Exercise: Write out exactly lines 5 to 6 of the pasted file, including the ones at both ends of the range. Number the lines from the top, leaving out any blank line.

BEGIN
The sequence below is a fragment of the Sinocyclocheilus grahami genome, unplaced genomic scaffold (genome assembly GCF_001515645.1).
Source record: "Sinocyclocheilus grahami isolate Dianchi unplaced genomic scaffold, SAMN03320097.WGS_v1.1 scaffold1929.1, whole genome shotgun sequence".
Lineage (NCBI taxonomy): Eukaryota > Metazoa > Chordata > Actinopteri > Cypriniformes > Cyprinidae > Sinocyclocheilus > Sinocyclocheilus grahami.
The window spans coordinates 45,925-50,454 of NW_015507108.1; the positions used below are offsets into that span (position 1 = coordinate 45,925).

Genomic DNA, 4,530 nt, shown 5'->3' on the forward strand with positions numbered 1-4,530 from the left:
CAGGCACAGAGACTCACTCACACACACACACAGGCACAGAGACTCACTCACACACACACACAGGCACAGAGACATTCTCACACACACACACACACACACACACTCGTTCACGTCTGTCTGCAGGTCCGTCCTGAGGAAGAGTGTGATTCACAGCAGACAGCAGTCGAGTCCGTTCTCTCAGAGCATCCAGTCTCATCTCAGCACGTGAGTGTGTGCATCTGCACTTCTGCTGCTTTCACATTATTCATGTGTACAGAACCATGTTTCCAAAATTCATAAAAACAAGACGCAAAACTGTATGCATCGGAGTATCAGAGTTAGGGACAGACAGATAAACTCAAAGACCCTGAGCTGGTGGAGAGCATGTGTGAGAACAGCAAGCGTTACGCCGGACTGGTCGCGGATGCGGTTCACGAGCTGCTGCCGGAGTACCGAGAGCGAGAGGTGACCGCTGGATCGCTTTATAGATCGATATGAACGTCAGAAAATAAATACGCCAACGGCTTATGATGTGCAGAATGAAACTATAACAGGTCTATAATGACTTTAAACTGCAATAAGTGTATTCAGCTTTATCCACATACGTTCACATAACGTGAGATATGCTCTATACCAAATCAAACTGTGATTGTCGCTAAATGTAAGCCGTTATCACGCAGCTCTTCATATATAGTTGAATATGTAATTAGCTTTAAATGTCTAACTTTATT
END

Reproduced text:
Genomic DNA, 4,530 nt, shown 5'->3' on the forward strand with positions numbered 1-4,530 from the left:
CAGGCACAGAGACTCACTCACACACACACACAGGCACAGAGACTCACTCACACACACACACAGGCACAGAGACATTCTCACACACACACACACACACACACACTCGTTCACGTCTGTCTGCAGGTCCGTCCTGAGGAAGAGTGTGATTCACAGCAGACAGCAGTCGAGTCCGTTCTCTCAGAGCATCCAGTCTCATCTCAGCACGTGAGTGTGTGCATCTGCACTTCTGCTGCTTTCACATTATTCATGTGTACAGAACCATGTTTCCAAAATTCATAAAAACAAGACGCAAAACTGTATGCATCGGAGTATCAGAGTTAGGGACAGACAGATAAACTCAAAGACCCTGAGCTGGTGGAGAGCATGTGTGAGAACAGCAAGCGTTACGCCGGACTGGTCGCGGATGCGGTTCACGAGCTGCTGCCGGAGTACCGAGAGCGAGAGGTGACCGCTGGATCGCTTTATAGATCGATATGAACGTCAGAAAATAAATACGCCAACGGCTTATGATGTGCAGAATGAAACTATAACAGGTCTATAATGACTTTAAACTGCAATAAGTGTATTCAGCTTTATCCACATACGTTCACATAACGTGAGATATGCTCTATACCAAATCAAACTGTGATTGTCGCTAAATGTAAGCCGTTATCACGCAGCTCTTCATATATAGTTGAATATGTAATTAGCTTTAAATGTCTAACTTTATT